The plant is expected to sustainably solve Nakuru’s garbage problem and at the same time create a new income stream for the county government. “We need innovative technologies and approaches that change the way we think about, use and treat solid, liquid, domestic, industrial and commercial waste. Nakuru needs to explore the 5Rs of rethinking, refusing, reducing, reusing and recycling and opportunities that transform waste to wealth.

“Lack of adequate waste management has resulted in excessive air, soil and water pollution, threatening public health, ecosystems and biodiversity as well as accumulating immense quantities of waste in Nakuru’s lakes and rivers,” he further explained.
 In a previous interview, Lake Nakuru Deputy Senior Warden Sirman Kioko revealed that they fear wildlife could be quenching their thirst with contaminated water laced with dangerous metals from the neighbouring Mwariki sewerage treatment plant,which collects all waste from Nakuru City. “Wildlife may be feeding on contaminated food and water, the sewerage is a great threat to wildlife,“ he said. The officer said there was need for an upscale of waste water management as well as industrial discharge to ensure only quality water enters the lake.

“We must do this alongside continuous awareness creation on benefits of the lake and enforcement of existing laws and regulations. Regular clean-up exercises should also be intensified to save the lake, which is the pride of Nakuru,” said Mr Kioko.

Governor Susan Kihika said her administration will collaborate with the Kenya Wildlife Service(KWS) and other environmental bodies to enforce the conservation of Lake Nakuru and other protected areas in the county.

“Together with KWS and other environmental bodies we will collaborate to ensure forests, wildlife, archaeological sites and wetlands are conserved. My administration will establish an annual environmental clean-up day by all residents of the county in each sub-county,” she noted.

A new report by a multi-agency technical team constituted to assess the impacts of rising water levels of the lake has further painted a grim picture of the situation at the lake.

According to the report, there has been a significant reduction of the forest cover within the Lake Nakuru basin from 2001 when 35,000 hectares was excised to allow for human settlement. The 2001 excision of about 35,000 hectares in Eastern Mau Forest block are responsible for the forest loss in the Lake Nakuru catchment.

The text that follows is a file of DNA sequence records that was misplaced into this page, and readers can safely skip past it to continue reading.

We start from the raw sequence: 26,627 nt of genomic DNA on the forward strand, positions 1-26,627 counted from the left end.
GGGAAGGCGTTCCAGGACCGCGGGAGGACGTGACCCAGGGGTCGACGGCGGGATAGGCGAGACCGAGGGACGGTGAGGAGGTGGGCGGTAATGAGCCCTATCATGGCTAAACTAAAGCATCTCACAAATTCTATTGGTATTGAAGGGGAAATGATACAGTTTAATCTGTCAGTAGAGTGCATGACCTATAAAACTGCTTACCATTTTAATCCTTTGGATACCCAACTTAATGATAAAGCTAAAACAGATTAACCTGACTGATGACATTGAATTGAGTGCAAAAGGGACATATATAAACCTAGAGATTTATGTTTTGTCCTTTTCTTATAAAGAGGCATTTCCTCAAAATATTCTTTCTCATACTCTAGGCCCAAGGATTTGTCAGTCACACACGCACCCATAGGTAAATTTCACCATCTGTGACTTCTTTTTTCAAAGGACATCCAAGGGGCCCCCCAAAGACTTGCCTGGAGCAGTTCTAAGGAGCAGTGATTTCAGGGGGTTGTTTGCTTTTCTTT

“The encroachment on forest land for agriculture and other development has led to stripping off the terrains of important forest cover that played the role of reducing runoff and subsequently soil erosion, leading to increased siltation and sedimentation in Lake Nakuru,” reads part of the report.

 Between 1970 and 2021, more than 600 square kilometres of land was under natural vegetation.

The catchment basin of Lake Nakuru has been cleared for cultivation and settlement as Nakuru City boundaries expanded. As a result, the area under natural forest cover within Lake Nakuru basin has reduced from 47 per cent in 1970; 26 per cent in 1986;10 per cent in the year 2000; nine per cent in 2010 to eight per cent in 2021.

The report reveals that activities in the catchment such as quarrying, deforestation, road construction and poor cultivation practices among others may have caused increased sediments deposited into the lake.

The recent rising of Lake Nakuru was also attributed mainly to climate change caused by human activities. Other factors are underground geological shifts, increased rainfall and siltation.

A study carried out between April 1999 to May 2000 to investigate the extent of pollution of Lake Nakuru, revealed the presence of heavy metals and pesticide residues in the lake.

Water, sediment, fish and algae collected from the lake and its feeder rivers during the dry and rainy seasons were analysed for heavy metals and organochlorine pesticide residues to identify possible sources of contaminants, during the research.

Atomic absorption spectrophotometry and gas chromatography showed that more contaminants were added to the lake during the rainy season than the dry season.

The research revealed that contamination by most of the pollutants has increased over the past 25 years.